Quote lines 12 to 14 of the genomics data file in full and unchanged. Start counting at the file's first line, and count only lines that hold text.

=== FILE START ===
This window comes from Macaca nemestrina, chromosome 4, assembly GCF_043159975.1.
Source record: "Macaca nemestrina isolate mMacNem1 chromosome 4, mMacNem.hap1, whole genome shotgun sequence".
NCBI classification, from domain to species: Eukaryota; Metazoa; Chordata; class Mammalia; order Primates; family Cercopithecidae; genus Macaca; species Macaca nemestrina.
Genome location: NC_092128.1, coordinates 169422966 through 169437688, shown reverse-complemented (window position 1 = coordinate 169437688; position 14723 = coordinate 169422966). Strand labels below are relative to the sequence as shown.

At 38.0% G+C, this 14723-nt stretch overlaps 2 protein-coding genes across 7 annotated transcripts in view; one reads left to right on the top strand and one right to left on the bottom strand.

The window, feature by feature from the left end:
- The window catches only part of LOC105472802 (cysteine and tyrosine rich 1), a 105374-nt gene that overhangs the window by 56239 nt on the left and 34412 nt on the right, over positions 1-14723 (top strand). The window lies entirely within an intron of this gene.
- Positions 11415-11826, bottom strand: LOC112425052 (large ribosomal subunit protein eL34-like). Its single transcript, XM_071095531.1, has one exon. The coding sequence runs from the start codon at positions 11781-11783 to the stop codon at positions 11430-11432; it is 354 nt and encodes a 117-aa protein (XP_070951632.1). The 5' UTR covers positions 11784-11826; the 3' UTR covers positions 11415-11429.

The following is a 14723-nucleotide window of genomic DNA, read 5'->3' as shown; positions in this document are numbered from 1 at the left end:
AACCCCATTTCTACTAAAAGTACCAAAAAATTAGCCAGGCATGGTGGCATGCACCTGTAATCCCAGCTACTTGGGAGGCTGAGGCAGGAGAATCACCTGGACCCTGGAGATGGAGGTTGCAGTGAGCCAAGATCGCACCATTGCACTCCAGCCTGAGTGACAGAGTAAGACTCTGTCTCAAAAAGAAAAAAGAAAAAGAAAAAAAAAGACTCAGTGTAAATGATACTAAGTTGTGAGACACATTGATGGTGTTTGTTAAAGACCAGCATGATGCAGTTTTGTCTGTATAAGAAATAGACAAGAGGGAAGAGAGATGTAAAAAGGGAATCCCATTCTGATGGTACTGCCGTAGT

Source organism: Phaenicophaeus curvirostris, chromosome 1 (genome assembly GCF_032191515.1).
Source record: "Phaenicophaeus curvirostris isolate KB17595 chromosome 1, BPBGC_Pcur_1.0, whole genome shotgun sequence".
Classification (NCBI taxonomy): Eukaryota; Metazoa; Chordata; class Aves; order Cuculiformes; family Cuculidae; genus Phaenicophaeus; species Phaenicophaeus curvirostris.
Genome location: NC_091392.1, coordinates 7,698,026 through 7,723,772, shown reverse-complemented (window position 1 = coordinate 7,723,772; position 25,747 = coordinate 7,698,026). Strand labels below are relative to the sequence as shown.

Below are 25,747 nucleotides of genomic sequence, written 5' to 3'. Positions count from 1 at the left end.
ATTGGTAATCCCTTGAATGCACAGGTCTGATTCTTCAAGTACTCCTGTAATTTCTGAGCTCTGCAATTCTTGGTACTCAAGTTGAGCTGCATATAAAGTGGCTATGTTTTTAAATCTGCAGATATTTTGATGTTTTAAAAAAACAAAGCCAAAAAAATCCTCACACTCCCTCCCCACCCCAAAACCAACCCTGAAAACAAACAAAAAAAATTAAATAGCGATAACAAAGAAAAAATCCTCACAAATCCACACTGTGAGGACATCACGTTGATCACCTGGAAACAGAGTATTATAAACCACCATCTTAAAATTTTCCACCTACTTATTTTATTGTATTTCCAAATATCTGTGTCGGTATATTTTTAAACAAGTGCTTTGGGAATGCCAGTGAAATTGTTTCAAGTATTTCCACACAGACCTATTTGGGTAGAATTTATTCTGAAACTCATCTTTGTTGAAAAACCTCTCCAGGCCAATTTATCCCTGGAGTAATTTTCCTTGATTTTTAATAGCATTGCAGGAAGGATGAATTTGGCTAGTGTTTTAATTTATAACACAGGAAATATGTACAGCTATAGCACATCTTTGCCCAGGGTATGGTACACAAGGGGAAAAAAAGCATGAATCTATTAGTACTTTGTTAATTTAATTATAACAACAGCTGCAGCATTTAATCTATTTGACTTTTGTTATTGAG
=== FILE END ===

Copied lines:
Source record: "Phaenicophaeus curvirostris isolate KB17595 chromosome 1, BPBGC_Pcur_1.0, whole genome shotgun sequence".
Classification (NCBI taxonomy): Eukaryota; Metazoa; Chordata; class Aves; order Cuculiformes; family Cuculidae; genus Phaenicophaeus; species Phaenicophaeus curvirostris.
Genome location: NC_091392.1, coordinates 7,698,026 through 7,723,772, shown reverse-complemented (window position 1 = coordinate 7,723,772; position 25,747 = coordinate 7,698,026). Strand labels below are relative to the sequence as shown.